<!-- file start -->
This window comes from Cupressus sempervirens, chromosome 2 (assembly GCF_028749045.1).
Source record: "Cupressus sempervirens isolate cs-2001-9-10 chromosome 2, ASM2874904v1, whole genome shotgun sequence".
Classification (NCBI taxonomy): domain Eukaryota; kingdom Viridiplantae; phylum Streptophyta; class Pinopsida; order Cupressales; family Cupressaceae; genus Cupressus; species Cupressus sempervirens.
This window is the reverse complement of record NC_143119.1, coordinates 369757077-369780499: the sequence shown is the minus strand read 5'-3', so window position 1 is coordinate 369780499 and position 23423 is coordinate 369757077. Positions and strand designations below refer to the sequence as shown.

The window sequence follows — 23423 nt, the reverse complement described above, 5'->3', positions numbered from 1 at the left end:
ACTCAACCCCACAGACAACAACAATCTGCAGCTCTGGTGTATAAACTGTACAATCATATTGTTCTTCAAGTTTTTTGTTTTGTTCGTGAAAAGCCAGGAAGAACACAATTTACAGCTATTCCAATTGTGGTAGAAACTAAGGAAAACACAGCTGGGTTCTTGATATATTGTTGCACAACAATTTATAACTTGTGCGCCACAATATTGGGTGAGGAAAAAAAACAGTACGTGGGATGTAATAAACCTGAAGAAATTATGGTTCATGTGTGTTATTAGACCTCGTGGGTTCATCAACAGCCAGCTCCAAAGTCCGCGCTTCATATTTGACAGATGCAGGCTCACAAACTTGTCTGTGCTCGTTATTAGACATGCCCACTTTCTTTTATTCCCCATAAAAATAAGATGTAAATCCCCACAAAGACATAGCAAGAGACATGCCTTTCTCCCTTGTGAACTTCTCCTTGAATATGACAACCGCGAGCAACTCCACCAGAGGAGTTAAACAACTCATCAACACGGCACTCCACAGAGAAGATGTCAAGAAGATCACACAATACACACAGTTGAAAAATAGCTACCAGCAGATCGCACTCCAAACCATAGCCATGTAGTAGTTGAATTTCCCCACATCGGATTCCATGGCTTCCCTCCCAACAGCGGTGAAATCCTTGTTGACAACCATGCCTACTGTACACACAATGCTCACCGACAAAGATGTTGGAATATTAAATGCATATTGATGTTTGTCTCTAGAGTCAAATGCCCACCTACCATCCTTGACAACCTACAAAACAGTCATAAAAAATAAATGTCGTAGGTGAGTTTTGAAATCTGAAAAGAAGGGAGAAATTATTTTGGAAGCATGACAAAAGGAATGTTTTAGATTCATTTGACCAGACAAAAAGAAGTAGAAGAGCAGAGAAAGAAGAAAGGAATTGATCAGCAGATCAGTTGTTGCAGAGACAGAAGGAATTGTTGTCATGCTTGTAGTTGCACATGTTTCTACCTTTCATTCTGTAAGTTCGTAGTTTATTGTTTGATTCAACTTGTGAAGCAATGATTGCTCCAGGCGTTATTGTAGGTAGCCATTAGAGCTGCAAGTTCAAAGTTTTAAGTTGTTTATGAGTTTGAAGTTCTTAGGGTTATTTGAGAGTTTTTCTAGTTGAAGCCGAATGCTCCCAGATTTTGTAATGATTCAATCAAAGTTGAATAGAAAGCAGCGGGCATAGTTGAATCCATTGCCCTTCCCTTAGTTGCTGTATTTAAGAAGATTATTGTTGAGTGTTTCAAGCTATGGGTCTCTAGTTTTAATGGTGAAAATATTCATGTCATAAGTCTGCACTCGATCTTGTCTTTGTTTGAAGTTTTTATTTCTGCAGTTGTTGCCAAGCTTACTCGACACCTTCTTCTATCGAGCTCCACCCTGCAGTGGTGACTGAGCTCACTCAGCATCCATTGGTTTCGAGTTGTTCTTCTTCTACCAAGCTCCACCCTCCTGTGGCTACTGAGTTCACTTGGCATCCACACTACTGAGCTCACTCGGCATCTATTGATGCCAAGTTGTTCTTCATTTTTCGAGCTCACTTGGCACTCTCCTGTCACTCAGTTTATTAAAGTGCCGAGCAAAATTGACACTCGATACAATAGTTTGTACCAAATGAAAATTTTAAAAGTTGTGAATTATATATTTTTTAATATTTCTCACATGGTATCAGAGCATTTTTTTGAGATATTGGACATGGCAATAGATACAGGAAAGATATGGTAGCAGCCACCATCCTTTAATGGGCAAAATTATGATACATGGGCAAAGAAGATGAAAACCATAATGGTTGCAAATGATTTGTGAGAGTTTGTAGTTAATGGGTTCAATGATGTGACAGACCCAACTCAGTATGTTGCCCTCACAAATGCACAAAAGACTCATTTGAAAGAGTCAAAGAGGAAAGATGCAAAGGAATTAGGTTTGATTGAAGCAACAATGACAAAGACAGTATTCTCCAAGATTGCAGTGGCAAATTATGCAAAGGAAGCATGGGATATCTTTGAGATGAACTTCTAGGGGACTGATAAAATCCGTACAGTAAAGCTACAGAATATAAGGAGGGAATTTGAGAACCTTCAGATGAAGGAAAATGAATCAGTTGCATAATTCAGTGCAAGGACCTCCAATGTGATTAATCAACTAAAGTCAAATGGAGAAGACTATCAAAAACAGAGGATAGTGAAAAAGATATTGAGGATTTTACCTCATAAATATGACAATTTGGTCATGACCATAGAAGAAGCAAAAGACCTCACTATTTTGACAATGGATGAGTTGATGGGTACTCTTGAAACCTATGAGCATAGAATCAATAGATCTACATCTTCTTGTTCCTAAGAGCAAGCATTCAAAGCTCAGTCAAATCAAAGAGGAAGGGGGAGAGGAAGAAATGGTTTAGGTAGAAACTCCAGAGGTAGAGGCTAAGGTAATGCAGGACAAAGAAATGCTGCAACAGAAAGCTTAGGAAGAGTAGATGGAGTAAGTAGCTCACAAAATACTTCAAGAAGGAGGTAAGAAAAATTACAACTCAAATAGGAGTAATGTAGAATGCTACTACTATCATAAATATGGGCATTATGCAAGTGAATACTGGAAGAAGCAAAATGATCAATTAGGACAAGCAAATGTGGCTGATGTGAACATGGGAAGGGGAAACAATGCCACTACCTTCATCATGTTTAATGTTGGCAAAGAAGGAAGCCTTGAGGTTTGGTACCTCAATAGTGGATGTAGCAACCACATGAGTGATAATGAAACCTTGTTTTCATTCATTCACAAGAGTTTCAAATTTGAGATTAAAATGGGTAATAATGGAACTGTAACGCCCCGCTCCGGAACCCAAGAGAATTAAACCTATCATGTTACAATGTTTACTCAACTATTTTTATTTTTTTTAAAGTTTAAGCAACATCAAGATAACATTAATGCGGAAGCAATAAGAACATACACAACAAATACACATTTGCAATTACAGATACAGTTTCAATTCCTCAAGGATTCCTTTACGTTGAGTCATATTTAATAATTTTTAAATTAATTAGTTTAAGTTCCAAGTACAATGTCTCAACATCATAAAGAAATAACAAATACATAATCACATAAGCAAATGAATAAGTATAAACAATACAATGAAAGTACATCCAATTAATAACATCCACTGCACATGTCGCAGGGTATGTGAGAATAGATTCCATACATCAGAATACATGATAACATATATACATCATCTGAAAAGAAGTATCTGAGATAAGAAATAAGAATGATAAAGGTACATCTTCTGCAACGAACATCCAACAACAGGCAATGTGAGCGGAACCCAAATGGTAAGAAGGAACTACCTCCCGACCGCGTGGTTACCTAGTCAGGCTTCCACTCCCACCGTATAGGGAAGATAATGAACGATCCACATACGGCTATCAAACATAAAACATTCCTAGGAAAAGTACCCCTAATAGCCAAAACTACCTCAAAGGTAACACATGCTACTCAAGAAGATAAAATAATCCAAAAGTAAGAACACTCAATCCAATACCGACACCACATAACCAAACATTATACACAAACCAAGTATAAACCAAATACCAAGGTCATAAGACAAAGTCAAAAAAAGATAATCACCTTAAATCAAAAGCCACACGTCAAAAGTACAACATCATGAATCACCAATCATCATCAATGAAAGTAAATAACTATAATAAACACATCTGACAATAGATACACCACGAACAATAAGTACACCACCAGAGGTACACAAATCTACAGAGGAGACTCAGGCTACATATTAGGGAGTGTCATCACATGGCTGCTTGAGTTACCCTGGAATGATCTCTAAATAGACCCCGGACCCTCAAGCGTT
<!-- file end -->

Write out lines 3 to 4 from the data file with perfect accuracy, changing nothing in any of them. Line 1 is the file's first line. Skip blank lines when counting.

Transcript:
Classification (NCBI taxonomy): domain Eukaryota; kingdom Viridiplantae; phylum Streptophyta; class Pinopsida; order Cupressales; family Cupressaceae; genus Cupressus; species Cupressus sempervirens.
This window is the reverse complement of record NC_143119.1, coordinates 369757077-369780499: the sequence shown is the minus strand read 5'-3', so window position 1 is coordinate 369780499 and position 23423 is coordinate 369757077. Positions and strand designations below refer to the sequence as shown.